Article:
We have enjoyed months at a time in southern Arizona RV travel, enjoying everyday RV living, abundant sunshine and a fascinating backdrop of mountain ranges.
We spent a few weeks in Yuma, AZ in the western corner of the state. Most of our time here was spent in the RV park and doing some general upkeep. Elsewhere in our wanderings, we got out to see some of the sights in southeast Arizona, as well as a couple attractions west of Tucson.
Here are a few places to visit while on a southern Arizona RV journey:
Southern Arizona RV Travel: Tombstone bills itself as “the city too tough to die” – an apt characterization of this old West setting. Tombstone was founded as a silver mining boom town in 1879, and now lives on as a Registered National Historic Landmark. It is perhaps most well-known for the famous street fight near the OK Corral between Wyatt, Virgil and Morgan Earp and Doc Holliday vs. Frank and Tom McLaury, and Billy and Ike Clanton.
Today, you can browse shops full of western-themed merchandise and take your pick of several gunfights held daily in town, as well as other comedic skits and shows. Stop by the Tombstone Chamber of Commerce to get a daily show schedule to plan your day.
In fact, you may want to do some planning before you get there by picking up a copy of the Tombstone Times, a little tourist-targeted newspaper that can be found in many retail establishments in southern Arizona. The paper includes some articles about the legends and history of Tombstone as background reading before your visit.
A key historic attraction in Tombstone is the Bird Cage Theater, originally a saloon/bordello that now serves as a museum showcasing many original trappings of the legendary establishment. Other places to see include the Crystal Palace Saloon, the World’s Largest Rose Tree, Boothill Graveyard, 1882 Cochise County Courthouse, the Silver Nugget, Big Nose Kate’s Saloon and the O.K. Corral. Meander on foot through the streets of Tombstone, or take a narrated stagecoach tour. Stop into one of the restaurants for lunch or ice cream and maybe some music.
Southern Arizona RV Travel: Bisbee is a quaint town nestled in a valley of the Mule Mountains in the eastern corner of southern Arizona. It was a booming copper mining community in its hey day. Today, the historic downtown is still considered one of the best-preserved turn-of-the-century towns in Arizona, and has been designated as a National Register Historic District.
What to do in Bisbee? Stop by the Chamber of Commerce or Visitor Center, where you can pick up several different walking tour maps, with explanations and history of noteworthy architecture. Use these maps to stroll to these cited buildings along Main Street and in Brewery Gulch. Allow time to browse in the shops, which offer some unique merchandise and craftsmanship of local artisans. You can easily spend a day poking around in shops and taking in the various buildings. If you decide to stay in the Bisbee area, Brewery Gulch seems to be the place for some nightlife.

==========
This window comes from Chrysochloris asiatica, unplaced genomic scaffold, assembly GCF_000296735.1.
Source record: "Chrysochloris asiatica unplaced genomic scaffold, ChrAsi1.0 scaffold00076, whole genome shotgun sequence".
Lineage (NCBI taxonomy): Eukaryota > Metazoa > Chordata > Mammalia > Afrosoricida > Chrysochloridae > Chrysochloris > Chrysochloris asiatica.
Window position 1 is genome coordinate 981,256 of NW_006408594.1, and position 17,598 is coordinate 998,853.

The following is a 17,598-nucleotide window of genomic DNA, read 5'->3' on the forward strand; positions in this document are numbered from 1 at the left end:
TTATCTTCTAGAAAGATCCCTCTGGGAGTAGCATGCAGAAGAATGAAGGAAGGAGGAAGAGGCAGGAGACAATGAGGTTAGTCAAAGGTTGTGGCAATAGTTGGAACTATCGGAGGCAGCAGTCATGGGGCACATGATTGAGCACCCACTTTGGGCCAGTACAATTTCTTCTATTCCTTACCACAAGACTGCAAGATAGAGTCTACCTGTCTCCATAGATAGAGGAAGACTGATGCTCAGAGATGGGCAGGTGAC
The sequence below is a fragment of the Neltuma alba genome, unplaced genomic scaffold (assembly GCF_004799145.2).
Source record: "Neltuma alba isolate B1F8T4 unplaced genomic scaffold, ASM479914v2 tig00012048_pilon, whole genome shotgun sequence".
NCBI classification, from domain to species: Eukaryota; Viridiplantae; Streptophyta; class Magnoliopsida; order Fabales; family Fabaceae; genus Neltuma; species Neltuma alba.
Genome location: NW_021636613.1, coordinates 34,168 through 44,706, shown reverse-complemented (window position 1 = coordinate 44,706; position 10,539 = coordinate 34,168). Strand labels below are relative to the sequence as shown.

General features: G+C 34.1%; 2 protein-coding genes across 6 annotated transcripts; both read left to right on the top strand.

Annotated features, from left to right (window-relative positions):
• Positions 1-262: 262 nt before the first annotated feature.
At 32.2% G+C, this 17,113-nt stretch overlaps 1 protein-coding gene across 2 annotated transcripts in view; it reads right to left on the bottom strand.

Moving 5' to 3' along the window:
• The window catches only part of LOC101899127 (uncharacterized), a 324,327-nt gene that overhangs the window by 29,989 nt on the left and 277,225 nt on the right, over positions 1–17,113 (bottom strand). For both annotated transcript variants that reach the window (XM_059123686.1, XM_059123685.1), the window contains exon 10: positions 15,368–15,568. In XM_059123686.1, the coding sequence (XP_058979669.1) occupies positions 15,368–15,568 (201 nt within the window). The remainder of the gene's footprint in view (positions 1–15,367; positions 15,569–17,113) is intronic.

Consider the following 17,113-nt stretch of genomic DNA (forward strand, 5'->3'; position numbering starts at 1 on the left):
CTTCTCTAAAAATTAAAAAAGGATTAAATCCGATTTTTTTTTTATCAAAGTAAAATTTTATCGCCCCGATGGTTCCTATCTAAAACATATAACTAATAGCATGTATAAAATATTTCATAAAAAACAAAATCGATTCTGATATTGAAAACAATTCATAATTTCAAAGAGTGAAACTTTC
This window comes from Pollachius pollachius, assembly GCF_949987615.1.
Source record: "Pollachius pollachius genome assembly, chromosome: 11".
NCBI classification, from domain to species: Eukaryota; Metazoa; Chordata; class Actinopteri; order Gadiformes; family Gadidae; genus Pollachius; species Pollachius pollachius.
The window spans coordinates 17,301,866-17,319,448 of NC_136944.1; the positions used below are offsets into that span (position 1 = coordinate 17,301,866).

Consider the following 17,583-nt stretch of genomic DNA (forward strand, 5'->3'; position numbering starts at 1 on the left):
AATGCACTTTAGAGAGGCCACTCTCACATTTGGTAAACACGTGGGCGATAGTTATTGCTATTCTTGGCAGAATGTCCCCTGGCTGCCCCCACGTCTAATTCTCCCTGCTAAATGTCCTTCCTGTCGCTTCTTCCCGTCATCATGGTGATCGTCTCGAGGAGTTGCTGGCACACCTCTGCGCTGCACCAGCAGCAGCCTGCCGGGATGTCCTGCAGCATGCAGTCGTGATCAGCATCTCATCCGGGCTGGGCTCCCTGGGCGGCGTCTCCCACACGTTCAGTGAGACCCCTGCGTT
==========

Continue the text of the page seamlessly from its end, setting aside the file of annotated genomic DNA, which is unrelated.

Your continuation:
To appreciate the mining legacy of Bisbee, take the informative underground tour into the Queen Mine and visit the Bisbee Mining and Historical Museum. A bit south of the historic town center are the Bisbee surface mines.
Southern Arizona RV Travel: San Pedro Riparian National Conservation Area encompasses about 37 miles along the San Pedro River. The word riparian refers to an area where plants and animals thrive because of an availability of water, either at or near the soil surface. This riparian corridor supports one of the Southwest’s last remaining desert riparian ecosystems. Over 100 species of breeding birds and another 250+ species of migrant and wintering birds occur in this area, representing roughly half the number of known breeding species in North America.
The Bureau of Land Management is a key member of the Upper San Pedro Partnership, a consortium of local, federal and state agencies and groups working together to meet the water needs of the southern Arizona area and protect the resources of the San Pedro River.
The Riparian runs from St. David all the way to Naco. A good way to visit is to go to the San Pedro House, which is off Route 90 between Sierra Vista and Bisbee. Here you will find informative exhibits, plenty of birds, a guided walk along the river and a charming bookstore run by The Friends of the San Pedro River. This is a worthwhile stop for lovers of birds and nature, and those interested in the protection of our natural ecosystems.
Southern Arizona RV Travel: Cochise Stronghold is another great way to spend a day in southern Arizona. The area is set in the midst of the fascinating Dragoon Mountains in the Coronado National Forest at an elevation of 5,000 feet. This is a rugged and beautiful terrain with granite domes and sheer cliffs that for 15 years were the home and base of operations for the famed Chiricahua Apache Chief, Cochise.